► First drive of new Toyota Supra
► Straight-six BMW turbo, RWD
► New platform shared with Z4
They say good things come to those who wait, and Lord knows they've kept us waiting with the new Toyota Supra. The last one – synonymous with The Fast & The Furious, Japanese JGTC racing (now Super GT) and Gran Turismo – launched a full quarter of a century ago. Since then there have been false starts, concept cars, whispers on the wind and, thanks to the car’s fanbase and epic tuning potential, the systematic modification of almost every A80 Mk4 on the face of the planet: you try finding a standard one.
For years – decades in fact – Toyota has had little time for sports cars, preferring instead to focus on hybrids, fat margins, fiendish production efficiencies and to chase the status of global sales numero uno.
But the latest chief Akio Toyoda has rung the changes, Toyota’s back in sports cars and in 2019 you’ll be able to buy the new Supra you see here in our early review. We’ll see undisguised cars in January (first customers will also get their cars in 2019), and with cute camo graphics intact we have now driven the car in a representative form – in much the same spec as the car that tore up the hill at the Goodwood Festival of Speed, in fact.
And you’ll be pleased to hear you may now continue to get very excited about what is a very exciting car; a £50k Porsche Cayman S/Alpine A110 rival powered by a turbocharged straight-six motor and engineered by the man who brought you GT86.
New Supra’s good. Really good.
Our earlier scoop on the new Supra
The new 2019 Toyota Supra: gimme the basics again
New Supra’s a front-engined, rear-drive, 350bhp-ish (final performance figures are yet to be confirmed) sports car with a powertrain of BMW hardware; turbocharged straight-six engine, eight-speed paddleshift auto and an active differential (an e-motor wind the diff’s ratio up and down via a reduction gear). Both BMW and Toyota initially considered a mid-engined platform – and got quite excited – but subsequently plumped for the more classical layout.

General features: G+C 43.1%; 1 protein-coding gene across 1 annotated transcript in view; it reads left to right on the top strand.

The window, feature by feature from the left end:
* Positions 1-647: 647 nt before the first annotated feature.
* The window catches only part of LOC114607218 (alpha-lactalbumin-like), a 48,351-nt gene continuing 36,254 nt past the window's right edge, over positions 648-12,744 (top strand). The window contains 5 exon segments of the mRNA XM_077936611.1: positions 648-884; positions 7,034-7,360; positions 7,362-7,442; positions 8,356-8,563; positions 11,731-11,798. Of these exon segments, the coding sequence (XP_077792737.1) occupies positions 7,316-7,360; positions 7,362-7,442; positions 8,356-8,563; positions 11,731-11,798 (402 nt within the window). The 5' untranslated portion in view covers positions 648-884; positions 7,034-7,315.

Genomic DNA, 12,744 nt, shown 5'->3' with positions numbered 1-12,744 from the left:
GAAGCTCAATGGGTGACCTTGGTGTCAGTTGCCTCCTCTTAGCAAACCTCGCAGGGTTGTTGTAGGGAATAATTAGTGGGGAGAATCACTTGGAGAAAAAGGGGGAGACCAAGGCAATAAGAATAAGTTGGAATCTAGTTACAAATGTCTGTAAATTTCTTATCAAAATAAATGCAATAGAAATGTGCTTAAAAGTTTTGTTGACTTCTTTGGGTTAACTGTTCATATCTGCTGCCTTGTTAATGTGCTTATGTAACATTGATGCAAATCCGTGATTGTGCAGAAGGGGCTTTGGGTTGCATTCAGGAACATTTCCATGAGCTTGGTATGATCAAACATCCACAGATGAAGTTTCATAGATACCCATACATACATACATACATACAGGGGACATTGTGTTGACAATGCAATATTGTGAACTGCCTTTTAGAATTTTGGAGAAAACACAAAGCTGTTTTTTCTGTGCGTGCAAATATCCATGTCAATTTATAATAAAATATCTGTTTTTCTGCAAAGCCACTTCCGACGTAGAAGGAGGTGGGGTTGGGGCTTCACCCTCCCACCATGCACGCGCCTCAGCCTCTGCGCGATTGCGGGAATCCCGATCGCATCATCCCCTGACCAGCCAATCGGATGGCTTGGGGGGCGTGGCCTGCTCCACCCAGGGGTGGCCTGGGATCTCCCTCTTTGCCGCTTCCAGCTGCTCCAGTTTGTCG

The Supra and new Z4 share a basic platform tuned pretty comprehensively in markedly different directions – the Toyota as ‘a Porsche killer,’ according to chief engineer Tetsuya Tada. The Supra takes advantage of BMW’s adaptive suspension hardware, calibrated to its own ends to give the car bandwidth and to combat the choppy body movement short-wheelbase cars can suffer on rough roads.
The Supra also runs unique front anti-roll bar geometry and, being a coupe (and a Tada-optimised one at that), enjoys a more rigid structure than the BMW.
And inside the Toyota Supra?
Climb in and at the moment there’s BMW everywhere, from the drive selector to the infotainment display, as you’d expect. The driver’s instruments (and cute HUD) are bespoke Supra, and if BMW’s screen and iDrive architecture stay, expect a Toyota skin to the software.
The basics are good: nicely low-slung and supportive seats within a snug, sophisticated cockpit that feels worthy of the asking price. Above your head the double-bubble roof gives oodles of headroom, while visibility is pretty good given the sleek glasshouse. On the move road noise and vibration are notably more effectively suppressed than they are in the GT86 – ‘This car is a more high-end car than the GT86, which means higher expectations from the customers. They’ll be looking at the daily use and comfort aspect, not just using the car on track,’ says Tada.
Two drive modes are offered, Normal and Sport, governing engine noise, shift speed (ultra-quick in either, but with a more dramatic shift-shock in Sport), steering weight, adaptive damper response (the adaptive element works on the compression side only) and the behaviour of the active diff. As with the GT86, a single push of the VSC button gives you more slack but with a safety net: hold it down for six seconds (on the move or stationary) and you’ll knock the system out entirely.
CAR lives with a Toyota GT86: check out our long-term test review
Anyway, enough fluff – has it been worth the wait for the 2019 Supra?
On the evidence of this drive (30 minutes on spectacular Spanish mountain roads, then the same again on former Spanish Grand Prix circuit Jarama), Toyota has a proper little weapon on its hands.